Prickly Pear Winter
Winter does come to our Arizonan desert. The thaw after a snowfall coats our Prickly Pear with ice, but the cactus will survive the unaccustomed cold. Photo by Stacie Moats 30.5 inches wide x 22.5 inches long June, 2022 On loan to 4 Common Corners group
Lowell, Arizona 2019
Lowell, Arizona, is a surprising pocket of our crumbling past, a snapshot of our American past. Although the setting appears old, this scene is from 2019. Photo by Stacie Moats 43 inches wide X 31 inches long Feb 2020 On loan to 4 Common Corners group
This nightly scene in downtown Bisbee always takes my breath away. The sunset sky, the happy lights overhead, and the historical architecture inspires me. Photo by Stacie Moats 39 inches wide x 33 inches long. Feb 2020 Sold to a private collector
Breaking the Surface
This was a pond scene from the Denver Botanical Garden. For the background, I experimented with acrylic paint on silk. The pond lily leaf is painted interfacing. Photo by Mark Hollingsworth. 34 inches wide x 50 inches long. June 2018. Sold to a private collector.
This is the view outside of my backdoor of my beloved Bisbee home. I love the stillness of a snow morning (we do have them here in southern Arizona). To get the effect of branches, I couched wool yarn onto the scene. Photo by Stacie Moats 40 inches wide x 30 inches long. May 2020 On exhibit "Weather or Not"
On a Hot Desert Highway
Nothing says "HEAT" more than driving a straight highway with shimmering heat waves ahead. Slicing between the quilting lines expose the fabric below. Quilted rectangles along the edges suggest the shimmering landscape. Photo by Stacie Moats 24 inches wide x 43 inches long February 2021 On loan to 4 Common Corners group
These are the "old west" version of ancient ruins. Part of the Kelly Mining District, the Traylor Shaft headframe slowly decomposes into the surrounding forest. Photo by Mark Hollingsworth 40 inches wide x 32 inches long Aug 2017 In my private collection.
Old Mill Foundations at Copper Flats
This old mill at Copper Flats (near Hillsboro, New Mexico) attests to our history of mining. I was struck by both the stark form of the concrete foundations and the blue-green copper stains painting the walls. Photo by Mark Hollingsworth Jan 2017 Sold to a private collector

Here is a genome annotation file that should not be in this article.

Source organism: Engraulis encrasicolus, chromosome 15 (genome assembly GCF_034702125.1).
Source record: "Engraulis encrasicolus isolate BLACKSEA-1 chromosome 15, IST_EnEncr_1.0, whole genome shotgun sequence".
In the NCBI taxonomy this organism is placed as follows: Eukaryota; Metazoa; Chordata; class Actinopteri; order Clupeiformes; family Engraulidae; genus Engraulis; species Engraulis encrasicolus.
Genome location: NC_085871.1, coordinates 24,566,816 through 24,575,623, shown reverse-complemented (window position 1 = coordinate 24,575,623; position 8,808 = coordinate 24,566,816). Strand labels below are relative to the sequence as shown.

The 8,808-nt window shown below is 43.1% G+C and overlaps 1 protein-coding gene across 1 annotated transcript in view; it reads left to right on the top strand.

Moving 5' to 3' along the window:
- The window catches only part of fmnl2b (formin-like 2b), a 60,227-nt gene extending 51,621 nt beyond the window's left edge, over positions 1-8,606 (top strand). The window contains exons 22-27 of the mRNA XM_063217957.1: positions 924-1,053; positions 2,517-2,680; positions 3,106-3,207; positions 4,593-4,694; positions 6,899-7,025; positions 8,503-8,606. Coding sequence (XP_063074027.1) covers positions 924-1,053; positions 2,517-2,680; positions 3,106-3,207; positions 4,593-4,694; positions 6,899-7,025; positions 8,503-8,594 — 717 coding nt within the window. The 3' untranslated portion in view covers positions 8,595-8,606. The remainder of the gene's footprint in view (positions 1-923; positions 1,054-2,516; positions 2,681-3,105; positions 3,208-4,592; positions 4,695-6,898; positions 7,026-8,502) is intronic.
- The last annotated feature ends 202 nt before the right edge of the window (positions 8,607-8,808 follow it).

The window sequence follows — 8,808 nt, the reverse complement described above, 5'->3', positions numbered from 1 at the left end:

Bisbee has a downtown that retains the architecture and atmosphere of our historical heritage as an Arizona territorial mining town. I find the streets here to be endlessly fascinating. Photo by Mark Hollingsworth 53 inches wide x 33 inches long Feb 2018 In my personal collection
Bisbee Mill Thickeners
The evidence of our copper mining heritage in Bisbee is everywhere. Near the pit, the ruins of the old concentrator/thickeners stand like a mining version of ancient ruins. I found their columns and shadows fascinating. Photo by Stacie Moats 50 inches wide x 32 inches long Sep 2019 In my personal collection
The Hidden Life of Trees
The world of trees is a world of sunlight and light. However, below this surface lies a world of hidden life in the dark shelter of the oldest trunks and roots. I used raw-edge applique for the bark. I let the background fabric speak of foliage and sky. Swarovski and glass seed beads suggest that hidden life. Photo by Stacie Moats 30 inches wide x 40 inches long May 2020 $800
I found these water lilies during a tour of the Denver Botanical Gardens. The morning sun lit up the interior of those blossoms, lighting up the flower from within. Photo by Mark Hollingsworth 30 inches wide x 34 inches long April 2018 $350
The ground beneath us is riddled with voids and fractures that hide treasures. I placed sprays of purple amethyst in just such a hidden place. How many of these places will never see the light of day? I used raw-edge applique for the larger crystals and the rocks. I used Swarovski and glass seed beads to suggest smaller crystals shining in the dark. Photo by Stacie Moats 28 inches wide x 30 inches long June 2020 $800
The Sky According to the Forest
Looking up to the leaves above from the forest floor is the sky for ground-dwellers. Glass beads are added into the canopy to suggest sun-dappled leaves. Photo by Stacie Moats 39 inches wide x 38 inches long Sep 2020 Sold to a private collector